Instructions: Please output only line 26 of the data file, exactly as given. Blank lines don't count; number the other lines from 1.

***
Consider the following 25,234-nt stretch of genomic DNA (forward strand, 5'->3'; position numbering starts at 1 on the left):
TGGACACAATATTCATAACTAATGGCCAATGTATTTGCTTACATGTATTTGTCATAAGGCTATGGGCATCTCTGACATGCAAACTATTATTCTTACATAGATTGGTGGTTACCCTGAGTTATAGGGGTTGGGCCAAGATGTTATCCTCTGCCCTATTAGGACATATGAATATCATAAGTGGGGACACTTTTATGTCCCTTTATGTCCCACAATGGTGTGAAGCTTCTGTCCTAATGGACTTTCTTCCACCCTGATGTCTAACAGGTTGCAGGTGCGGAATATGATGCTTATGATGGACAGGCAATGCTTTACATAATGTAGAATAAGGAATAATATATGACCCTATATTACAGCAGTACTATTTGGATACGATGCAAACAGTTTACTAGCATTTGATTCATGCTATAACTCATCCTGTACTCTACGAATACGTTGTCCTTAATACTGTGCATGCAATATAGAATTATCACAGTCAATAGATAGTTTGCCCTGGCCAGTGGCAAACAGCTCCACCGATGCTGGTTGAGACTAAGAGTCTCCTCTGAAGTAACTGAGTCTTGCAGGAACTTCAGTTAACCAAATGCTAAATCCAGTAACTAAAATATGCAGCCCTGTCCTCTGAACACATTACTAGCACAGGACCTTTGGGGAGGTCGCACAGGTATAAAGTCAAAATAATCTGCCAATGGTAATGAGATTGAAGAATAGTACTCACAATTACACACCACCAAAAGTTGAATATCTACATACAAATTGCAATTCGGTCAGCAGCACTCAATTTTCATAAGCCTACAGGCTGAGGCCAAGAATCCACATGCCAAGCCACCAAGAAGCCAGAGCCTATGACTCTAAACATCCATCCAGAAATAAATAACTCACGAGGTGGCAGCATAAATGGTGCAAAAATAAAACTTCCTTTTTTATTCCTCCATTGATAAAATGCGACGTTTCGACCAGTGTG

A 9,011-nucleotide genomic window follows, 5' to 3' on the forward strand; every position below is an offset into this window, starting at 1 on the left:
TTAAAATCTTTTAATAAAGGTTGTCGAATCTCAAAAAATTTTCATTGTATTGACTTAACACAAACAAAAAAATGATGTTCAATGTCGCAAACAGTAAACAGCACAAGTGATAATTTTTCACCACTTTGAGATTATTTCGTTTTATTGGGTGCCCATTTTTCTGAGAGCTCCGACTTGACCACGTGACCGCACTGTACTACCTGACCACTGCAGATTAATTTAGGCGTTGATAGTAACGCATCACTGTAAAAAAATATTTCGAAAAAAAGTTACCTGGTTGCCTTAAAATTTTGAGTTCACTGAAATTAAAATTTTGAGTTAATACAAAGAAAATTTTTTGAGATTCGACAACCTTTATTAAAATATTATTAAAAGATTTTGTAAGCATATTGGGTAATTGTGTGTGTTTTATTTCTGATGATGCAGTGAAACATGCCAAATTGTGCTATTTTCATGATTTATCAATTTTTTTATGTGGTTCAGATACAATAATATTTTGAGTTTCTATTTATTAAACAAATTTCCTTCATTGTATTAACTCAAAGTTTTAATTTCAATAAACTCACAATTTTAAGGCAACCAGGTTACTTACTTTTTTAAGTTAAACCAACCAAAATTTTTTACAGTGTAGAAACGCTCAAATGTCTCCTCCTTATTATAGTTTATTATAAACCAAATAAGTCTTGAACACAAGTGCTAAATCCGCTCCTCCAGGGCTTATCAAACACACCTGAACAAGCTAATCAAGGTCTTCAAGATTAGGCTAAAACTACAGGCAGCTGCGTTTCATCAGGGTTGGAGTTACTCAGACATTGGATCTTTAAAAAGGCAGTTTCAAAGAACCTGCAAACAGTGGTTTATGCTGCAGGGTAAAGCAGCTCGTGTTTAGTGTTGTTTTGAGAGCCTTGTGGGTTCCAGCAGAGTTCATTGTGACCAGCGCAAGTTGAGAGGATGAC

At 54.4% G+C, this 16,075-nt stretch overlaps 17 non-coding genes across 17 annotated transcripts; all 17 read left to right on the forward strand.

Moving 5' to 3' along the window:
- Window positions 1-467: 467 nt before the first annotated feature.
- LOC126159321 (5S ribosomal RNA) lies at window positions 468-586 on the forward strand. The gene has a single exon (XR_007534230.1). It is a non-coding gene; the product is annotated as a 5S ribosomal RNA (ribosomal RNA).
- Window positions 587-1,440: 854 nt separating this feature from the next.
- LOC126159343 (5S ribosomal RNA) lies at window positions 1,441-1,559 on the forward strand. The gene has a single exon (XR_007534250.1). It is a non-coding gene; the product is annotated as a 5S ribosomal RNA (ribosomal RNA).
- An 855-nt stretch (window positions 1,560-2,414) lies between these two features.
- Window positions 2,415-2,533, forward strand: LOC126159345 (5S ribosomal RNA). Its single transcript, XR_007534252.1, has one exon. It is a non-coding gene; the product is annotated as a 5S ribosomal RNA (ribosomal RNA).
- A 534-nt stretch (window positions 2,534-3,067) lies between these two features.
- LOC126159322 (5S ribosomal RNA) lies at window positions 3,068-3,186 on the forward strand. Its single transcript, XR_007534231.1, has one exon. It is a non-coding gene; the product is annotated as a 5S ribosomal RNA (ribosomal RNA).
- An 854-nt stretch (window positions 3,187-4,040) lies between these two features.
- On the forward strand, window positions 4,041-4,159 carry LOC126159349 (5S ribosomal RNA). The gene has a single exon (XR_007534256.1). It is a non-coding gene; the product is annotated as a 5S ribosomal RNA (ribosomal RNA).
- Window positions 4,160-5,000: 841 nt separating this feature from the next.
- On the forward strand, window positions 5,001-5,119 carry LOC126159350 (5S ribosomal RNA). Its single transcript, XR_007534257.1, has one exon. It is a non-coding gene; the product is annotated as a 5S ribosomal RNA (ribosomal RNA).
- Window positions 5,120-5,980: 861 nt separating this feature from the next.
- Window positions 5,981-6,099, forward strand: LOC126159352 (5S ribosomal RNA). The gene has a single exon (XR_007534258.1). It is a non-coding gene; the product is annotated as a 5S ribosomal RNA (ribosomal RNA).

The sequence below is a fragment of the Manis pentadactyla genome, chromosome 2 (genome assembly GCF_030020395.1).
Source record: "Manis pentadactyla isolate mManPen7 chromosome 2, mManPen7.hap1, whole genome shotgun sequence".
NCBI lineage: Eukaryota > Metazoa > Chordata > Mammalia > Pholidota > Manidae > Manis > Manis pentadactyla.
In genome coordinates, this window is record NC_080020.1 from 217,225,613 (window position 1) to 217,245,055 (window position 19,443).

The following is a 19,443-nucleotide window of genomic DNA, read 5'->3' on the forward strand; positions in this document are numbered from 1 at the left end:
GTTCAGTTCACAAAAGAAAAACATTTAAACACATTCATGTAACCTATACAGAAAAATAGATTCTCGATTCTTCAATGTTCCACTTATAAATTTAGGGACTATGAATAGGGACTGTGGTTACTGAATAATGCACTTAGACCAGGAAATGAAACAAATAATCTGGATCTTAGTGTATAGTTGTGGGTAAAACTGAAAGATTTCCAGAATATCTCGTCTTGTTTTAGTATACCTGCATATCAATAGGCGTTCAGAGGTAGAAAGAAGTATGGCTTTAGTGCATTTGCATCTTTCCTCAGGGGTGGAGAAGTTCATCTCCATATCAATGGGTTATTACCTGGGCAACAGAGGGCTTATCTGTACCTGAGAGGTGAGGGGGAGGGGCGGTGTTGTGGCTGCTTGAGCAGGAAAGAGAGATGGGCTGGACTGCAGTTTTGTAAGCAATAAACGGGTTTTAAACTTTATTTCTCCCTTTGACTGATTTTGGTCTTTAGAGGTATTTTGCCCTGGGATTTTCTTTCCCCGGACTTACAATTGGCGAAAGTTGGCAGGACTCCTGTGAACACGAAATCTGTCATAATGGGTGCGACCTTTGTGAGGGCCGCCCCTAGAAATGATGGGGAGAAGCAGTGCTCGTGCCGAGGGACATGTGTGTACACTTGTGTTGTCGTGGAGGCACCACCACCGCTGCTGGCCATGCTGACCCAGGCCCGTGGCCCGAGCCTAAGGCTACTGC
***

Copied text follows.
GTTCAGTTCACAAAAGAAAAACATTTAAACACATTCATGTAACCTATACAGAAAAATAGATTCTCGATTCTTCAATGTTCCACTTATAAATTTAGGGACTATGAATAGGGACTGTGGTTACTGAATAATGCACTTAGACCAGGAAATGAAACAAATAATCTGGATCTTAGTGTATAGTTGTGGGTAAAACTGAAAGATTTCCAGAATATCTCGTCTTGTTTTAGTATACCTGCATATCAATAGGCGTTCAGAGGTAGAAAGAAGTATGGCTTTAGTGCATTTGCATCTTTCCTCAGGGGTGGAGAAGTTCATCTCCATATCAATGGGTTATTACCTGGGCAACAGAGGGCTTATCTGTACCTGAGAGGTGAGGGGGAGGGGCGGTGTTGTGGCTGCTTGAGCAGGAAAGAGAGATGGGCTGGACTGCAGTTTTGTAAGCAATAAACGGGTTTTAAACTTTATTTCTCCCTTTGACTGATTTTGGTCTTTAGAGGTATTTTGCCCTGGGATTTTCTTTCCCCGGACTTACAATTGGCGAAAGTTGGCAGGACTCCTGTGAACACGAAATCTGTCATAATGGGTGCGACCTTTGTGAGGGCCGCCCCTAGAAATGATGGGGAGAAGCAGTGCTCGTGCCGAGGGACATGTGTGTACACTTGTGTTGTCGTGGAGGCACCACCACCGCTGCTGGCCATGCTGACCCAGGCCCGTGGCCCGAGCCTAAGGCTACTGC